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Provocative statement from ABC Chair Ita Buttrose questions Senate's right to inquire into the ABC

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The inquiry into the ABC’s complaints handling process announced by Senate Communications Committee Chair, Senator Andrew Bragg, appears to be a blatant attempt to usurp the role of the ABC Board and undermine the operational independence of the ABC.

As Senator Bragg is aware, in October the ABC Board initiated an independent review of the ABC’s complaints system by two eminent experts, Professor John McMillan AO, former Commonwealth and NSW Ombudsman, and Jim Carroll, former SBS Director – News and Current Affairs. The terms of reference for the review are comprehensive and wide-ranging.

This review is consistent with the duties of the Board under the ABC Act. Under Section 8 of the Act, the ABC Board has the legal responsibility for developing codes of practice relating to programming matters and to ensure that the gathering and presentation by the Corporation of news and information is accurate and impartial.

The fact that these powers are given to the Board, not to the Government of the day, is a key pillar of the ABC’s operational independence.

This review is well underway and members of Parliament, including Senator Bragg, have already been interviewed as part of the review process. An issues paper will be released shortly and the review will then be seeking public submissions. The review will be rigorous and thorough and its findings will be released by the ABC board in April 2022.

Instead of respecting the integrity of this process, the Senate Committee under the leadership of Senator Bragg has decided to initiate a parallel process. I will leave it to Senator Bragg to explain his motives but the impact of this action is clear. As Chair of the ABC Board I am duty bound to call out any action that seeks to undermine the independence of the national broadcaster.

Once again, an elected representative has chosen to threaten the ABC’s independence at the expense of the integrity of this irreplaceable public service. Any incursion of this kind into the ABC’s independence should be seen by Australians for what it is: an attempt to weaken the community’s trust in the public broadcaster.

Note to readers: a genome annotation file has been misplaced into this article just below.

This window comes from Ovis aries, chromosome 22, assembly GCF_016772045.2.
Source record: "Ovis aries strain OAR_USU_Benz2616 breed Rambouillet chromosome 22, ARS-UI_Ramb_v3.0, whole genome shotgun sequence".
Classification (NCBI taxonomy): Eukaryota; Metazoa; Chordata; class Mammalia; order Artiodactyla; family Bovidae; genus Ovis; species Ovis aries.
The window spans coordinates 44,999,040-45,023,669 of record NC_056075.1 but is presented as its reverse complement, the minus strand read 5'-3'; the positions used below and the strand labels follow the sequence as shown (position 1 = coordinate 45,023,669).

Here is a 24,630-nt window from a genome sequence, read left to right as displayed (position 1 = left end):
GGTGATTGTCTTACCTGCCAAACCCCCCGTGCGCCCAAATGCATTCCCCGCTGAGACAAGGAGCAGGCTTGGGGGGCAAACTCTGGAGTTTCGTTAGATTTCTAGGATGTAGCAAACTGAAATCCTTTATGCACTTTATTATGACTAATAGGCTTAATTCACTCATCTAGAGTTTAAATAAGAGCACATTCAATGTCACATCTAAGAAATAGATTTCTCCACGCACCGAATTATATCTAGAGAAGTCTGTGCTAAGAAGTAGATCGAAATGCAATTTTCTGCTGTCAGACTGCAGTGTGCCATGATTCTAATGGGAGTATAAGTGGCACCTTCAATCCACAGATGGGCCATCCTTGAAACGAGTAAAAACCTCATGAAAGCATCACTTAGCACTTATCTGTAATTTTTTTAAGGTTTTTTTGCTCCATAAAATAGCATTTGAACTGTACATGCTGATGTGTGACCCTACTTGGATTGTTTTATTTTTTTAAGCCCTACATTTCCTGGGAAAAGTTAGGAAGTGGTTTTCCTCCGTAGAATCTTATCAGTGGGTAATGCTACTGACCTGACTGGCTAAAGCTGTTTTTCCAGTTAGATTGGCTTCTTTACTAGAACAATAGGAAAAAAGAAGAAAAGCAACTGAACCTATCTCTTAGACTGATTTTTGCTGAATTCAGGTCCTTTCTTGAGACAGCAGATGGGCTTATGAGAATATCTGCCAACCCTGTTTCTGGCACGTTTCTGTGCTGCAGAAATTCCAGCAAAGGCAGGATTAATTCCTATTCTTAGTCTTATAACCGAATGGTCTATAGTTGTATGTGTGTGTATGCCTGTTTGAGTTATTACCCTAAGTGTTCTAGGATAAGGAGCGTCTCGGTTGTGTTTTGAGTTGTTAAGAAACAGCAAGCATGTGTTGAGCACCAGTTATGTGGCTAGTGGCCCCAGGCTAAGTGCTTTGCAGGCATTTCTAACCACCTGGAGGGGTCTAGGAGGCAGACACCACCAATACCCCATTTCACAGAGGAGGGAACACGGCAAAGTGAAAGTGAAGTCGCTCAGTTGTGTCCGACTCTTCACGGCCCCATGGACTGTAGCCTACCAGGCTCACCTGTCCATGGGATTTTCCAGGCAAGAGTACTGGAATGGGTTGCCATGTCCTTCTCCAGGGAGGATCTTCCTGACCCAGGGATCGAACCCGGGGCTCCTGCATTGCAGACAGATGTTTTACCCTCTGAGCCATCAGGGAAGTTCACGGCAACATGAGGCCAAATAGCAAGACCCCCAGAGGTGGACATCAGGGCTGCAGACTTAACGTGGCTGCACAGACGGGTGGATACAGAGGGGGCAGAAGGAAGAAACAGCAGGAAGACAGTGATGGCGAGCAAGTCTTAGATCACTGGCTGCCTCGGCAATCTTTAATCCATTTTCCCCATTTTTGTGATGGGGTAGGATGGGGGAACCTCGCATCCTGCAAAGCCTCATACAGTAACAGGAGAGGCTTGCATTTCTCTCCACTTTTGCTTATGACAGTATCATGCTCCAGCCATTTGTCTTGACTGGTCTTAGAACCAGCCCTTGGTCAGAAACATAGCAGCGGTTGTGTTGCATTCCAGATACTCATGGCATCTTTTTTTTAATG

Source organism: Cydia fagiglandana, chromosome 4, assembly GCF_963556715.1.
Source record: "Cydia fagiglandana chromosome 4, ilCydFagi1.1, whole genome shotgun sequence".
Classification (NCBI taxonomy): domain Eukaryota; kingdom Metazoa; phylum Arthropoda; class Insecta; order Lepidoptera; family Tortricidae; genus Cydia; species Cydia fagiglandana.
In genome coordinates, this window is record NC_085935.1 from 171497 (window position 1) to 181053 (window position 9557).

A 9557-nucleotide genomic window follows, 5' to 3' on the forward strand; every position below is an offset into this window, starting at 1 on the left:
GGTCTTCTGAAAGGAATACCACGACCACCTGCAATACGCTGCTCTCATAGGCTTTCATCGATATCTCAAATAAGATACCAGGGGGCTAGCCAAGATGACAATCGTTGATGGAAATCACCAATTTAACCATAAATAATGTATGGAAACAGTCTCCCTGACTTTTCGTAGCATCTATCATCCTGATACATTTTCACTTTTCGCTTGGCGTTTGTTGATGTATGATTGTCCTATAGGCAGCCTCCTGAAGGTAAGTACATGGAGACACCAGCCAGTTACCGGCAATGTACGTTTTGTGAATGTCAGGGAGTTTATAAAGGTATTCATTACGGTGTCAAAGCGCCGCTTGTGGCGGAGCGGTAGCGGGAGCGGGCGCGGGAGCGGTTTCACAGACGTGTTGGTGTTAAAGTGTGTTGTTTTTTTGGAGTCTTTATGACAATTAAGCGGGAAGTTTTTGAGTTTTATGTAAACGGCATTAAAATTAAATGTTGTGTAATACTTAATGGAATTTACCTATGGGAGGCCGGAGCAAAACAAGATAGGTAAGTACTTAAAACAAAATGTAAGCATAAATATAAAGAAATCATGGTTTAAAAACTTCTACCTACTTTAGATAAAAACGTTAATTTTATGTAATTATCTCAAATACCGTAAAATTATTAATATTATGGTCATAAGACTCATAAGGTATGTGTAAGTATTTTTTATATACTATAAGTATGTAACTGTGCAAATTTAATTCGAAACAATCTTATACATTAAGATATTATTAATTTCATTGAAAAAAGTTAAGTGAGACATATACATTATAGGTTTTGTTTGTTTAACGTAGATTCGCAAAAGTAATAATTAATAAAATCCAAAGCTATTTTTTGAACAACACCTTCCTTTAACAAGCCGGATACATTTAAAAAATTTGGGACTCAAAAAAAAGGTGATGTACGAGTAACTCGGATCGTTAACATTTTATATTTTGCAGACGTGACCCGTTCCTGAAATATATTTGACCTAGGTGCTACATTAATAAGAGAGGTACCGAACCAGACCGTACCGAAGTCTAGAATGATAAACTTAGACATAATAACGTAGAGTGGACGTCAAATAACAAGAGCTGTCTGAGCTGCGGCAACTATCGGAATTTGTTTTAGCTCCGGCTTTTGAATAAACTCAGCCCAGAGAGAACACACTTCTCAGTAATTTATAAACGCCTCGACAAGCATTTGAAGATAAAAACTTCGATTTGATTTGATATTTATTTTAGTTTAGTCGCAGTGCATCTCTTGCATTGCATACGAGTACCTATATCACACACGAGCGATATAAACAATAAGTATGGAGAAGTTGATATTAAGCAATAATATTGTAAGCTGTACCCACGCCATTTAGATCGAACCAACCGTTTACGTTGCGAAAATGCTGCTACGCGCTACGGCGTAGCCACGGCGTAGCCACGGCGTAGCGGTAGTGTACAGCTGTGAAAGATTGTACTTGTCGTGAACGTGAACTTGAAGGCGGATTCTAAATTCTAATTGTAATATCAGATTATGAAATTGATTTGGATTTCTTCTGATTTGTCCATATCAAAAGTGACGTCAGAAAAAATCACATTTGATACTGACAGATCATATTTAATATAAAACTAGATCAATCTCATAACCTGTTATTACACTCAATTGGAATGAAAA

This is an act of political interference designed to intimidate the ABC and mute its role as this country’s most trusted source of public interest journalism. If politicians determine the operation of the national broadcaster’s complaints system, they can influence what is reported by the ABC.

A fundamental democratic principle underpinning the ABC has been its independence from interference by those motivated by political outcomes. Politicians, like all citizens, are welcome to criticise anything they find wrong or objectionable that is published by the ABC but they cannot be allowed to tell the ABC what it may or may not say.

Transparency and accountability are important and the Senate Committee performs a vital role. The ABC attends Senate Estimates hearings on multiple occasions every year and answers hundreds of questions on notice. It is extremely regrettable, however, that the Committee has, on this occasion, sought to undertake a task that is not only already underway but also is the legal responsibility of the ABC Board.

When Parliament resumes later this month, I respectfully ask the Senate to act to defend the independence of the ABC, as Australia’s national broadcaster, by passing a motion to terminate or suspend this inquiry until the independent process commissioned by the ABC Board has been completed.

Ita Buttrose AC OBE
Chair, ABC

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For more information:
Nick Leys
[email protected]
ABC Communications

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